The Stakes Are Rising For Tuberville's Tigers

The Tigers are trying to stay grounded as they go into week seven as the only undefeated SEC team.

Auburn, Ala.--The 2004 Auburn football team continues to creep up in the polls week by week as the Tigers are ranked No. 4 in both the AP Poll and ESPN Coaches Poll released Sunday. The No. 4 ranking is Auburn's highest since reaching No. 3 prior to a tie game vs. Georgia in 1994.

The Tigers began the season ranked 17th in the AP and 18th in the coaches' poll after finishing 2003 unranked.

There are currently 14 undefeated Division I teams, nine from BCS conferences, but head coach Tommy Tuberville said he isn't concerned about how the BCS standings will shake out at the end of the season.

"I don't even know what the formula for the BCS is anymore," Tuberville said. "They change it so much. We haven't talked with our players about polls. We haven't worried about it and it doesn't make a lot of difference. All of that is out of our hands. The only thing in our hands is to try to play better each week and give our team an opportunity to win."

According to ESPN.com's recent BCS projections, Auburn is fourth behind Southern California, Oklahoma and Miami, the same order of the two major polls.

"It's encouraging that people have noticed what we've done," Tuberville said. "We've played a few pretty good games and made improvements as the season has gone on. We hope to continue to work our way up, but right now we're just worrying about Arkansas."

CBS.Sportsline.com and CollegeFootballNews.com have Auburn facing Miami in the Sugar Bowl in their bowl projections released Sunday. Auburn has not been to a BCS Bowl--Rose, Fiesta, Sugar and Orange--since the system was implemented in 1998.

Since then two SEC schools, Tennessee in 1998 and LSU in 2003, have won the BCS Championship Game, and Florida won the Bowl Alliance Championship Game in 1996.

Auburn beat Louisiana Tech 52-7 Saturday as the last non-conference opponent on the regular season schedule. The Tigers are 6-0 overall and 3-0 in the conference as they get ready to play the Arkansas Razorbacks (3-2, 1-1) Saturday at 2:30 p.m. at Jordan-Hare Stadium. The game will be nationally televised on CBS.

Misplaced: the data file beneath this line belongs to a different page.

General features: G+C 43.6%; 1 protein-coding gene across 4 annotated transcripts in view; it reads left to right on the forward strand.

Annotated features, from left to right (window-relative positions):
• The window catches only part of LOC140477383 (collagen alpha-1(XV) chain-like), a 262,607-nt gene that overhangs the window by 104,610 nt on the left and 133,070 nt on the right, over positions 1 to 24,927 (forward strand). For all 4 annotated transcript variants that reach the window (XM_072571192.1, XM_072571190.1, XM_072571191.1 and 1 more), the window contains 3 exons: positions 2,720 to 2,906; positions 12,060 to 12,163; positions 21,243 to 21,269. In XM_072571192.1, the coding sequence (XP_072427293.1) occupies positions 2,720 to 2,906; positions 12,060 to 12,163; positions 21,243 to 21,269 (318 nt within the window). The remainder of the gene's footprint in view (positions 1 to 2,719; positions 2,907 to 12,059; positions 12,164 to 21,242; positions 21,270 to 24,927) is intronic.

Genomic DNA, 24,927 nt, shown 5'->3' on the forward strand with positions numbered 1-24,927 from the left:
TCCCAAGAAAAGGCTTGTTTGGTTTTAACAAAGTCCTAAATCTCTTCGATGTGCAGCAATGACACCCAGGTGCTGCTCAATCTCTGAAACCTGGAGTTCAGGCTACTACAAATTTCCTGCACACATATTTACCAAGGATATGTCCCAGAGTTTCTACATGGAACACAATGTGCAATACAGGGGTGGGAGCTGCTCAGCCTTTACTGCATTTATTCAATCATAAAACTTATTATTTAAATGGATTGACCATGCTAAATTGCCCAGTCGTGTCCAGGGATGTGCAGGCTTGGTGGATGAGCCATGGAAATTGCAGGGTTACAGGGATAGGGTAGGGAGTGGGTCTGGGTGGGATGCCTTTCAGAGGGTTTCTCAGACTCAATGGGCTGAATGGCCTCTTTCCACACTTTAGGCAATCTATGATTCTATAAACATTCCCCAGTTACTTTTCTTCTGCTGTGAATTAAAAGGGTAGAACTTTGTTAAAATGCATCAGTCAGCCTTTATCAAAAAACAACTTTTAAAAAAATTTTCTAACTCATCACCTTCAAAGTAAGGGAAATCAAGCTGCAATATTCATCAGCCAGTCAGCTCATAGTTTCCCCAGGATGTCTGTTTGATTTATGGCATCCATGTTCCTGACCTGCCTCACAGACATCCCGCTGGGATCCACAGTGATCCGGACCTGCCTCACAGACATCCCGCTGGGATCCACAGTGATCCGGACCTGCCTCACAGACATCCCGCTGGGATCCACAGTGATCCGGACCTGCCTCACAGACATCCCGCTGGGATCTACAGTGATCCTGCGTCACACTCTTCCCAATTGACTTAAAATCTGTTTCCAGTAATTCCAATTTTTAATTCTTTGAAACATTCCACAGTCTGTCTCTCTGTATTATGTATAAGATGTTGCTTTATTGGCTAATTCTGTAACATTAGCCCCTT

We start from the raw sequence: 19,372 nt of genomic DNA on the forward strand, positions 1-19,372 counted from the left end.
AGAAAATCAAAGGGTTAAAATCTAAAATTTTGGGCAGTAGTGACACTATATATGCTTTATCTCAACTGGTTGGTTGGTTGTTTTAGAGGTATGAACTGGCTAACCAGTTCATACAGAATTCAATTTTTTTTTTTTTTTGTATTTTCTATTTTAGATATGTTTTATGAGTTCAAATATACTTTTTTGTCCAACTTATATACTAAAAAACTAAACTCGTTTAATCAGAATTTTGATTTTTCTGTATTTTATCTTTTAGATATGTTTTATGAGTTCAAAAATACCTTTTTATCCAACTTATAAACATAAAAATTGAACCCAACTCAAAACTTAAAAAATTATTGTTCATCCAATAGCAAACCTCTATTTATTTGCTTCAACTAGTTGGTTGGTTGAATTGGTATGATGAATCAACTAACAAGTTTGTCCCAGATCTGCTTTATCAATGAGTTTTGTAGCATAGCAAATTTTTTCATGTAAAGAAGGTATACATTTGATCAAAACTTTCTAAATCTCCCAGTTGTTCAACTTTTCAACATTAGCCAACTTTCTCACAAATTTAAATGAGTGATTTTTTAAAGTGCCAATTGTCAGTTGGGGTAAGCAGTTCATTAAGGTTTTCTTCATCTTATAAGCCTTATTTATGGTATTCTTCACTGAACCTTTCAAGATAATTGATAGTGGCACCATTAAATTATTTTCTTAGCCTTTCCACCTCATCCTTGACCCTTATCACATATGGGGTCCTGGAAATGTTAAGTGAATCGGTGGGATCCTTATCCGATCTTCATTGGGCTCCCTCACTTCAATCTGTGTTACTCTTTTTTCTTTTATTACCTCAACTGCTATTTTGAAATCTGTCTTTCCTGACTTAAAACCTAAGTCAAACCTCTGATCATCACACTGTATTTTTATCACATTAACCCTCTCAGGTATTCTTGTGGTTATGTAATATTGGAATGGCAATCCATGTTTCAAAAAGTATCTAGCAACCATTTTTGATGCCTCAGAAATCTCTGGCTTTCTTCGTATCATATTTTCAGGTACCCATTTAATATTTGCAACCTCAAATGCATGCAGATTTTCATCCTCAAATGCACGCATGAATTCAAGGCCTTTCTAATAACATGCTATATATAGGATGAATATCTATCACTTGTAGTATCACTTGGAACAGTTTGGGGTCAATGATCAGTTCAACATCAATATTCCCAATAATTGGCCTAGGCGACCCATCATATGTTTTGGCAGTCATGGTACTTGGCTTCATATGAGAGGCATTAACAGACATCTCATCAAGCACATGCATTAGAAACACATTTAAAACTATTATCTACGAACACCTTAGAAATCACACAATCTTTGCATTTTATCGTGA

"I haven't seen them much this year," Tuberville said. "(Quarterback) Matt Jones is very athletic. He gives his offense a chance to make big plays. He is all over the field and can really run. He'll be the fastest guy on the field Saturday on both teams. He's very strong, a smart player and a big competitor. All of the players around him play up to his potential. He makes everybody on the team much better.

"It's all built around him--same as last year," Tuberville added. "He's going to run the option, do some sprint out and play action. Their offense is the same as last year, just wide open and spread out. They throw the ball down field."

Arkansas had blowout wins against the Tigers in three of the first four years that Tuberville was head coach at Auburn, and the Razorbacks' offensive philosophy under head coach Houston Nutt hasn't changed. In 2004 the Auburn defense, which is built on quickness, will have its speed tested by the Arkansas quarterback. The linebackers are expected to be tested by Jones.

"All of our linebackers keep getting better and better," Tuberville said. "We're very athletic at linebacker, and when you're athletic you make a lot of plays. There's no secret to what we do, but we do a good job against the run at fitting blocks and getting off blocks using our hands.

"(Junior middle linebacker) Travis Williams is all over the field," he added. "All of our linebackers are like defensive backs--they can play run but they can play man coverage on inside receivers and running backs. Travis has been a leader for us. He works hard, the players really respect what he does, and he always comes to practice in the same frame of mind every day. He comes to get better."

Defensively, the Razorbacks will show a different scheme than what they have in the past. "They've gone to more of a 4-4, a lot like we used to run when we first got here," Tuberville said. "It's a 4-4-3. They still run some of the 3-5-3 but they've gone to more of a 4-4 without a noseguard, a little bit like Louisiana-Monroe ran.

"They play a lot of eight-man fronts with man coverage and force your hand. If you can throw it deep like Florida did (against Arkansas), you get one on one a lot. They're going to try to take the run away first."


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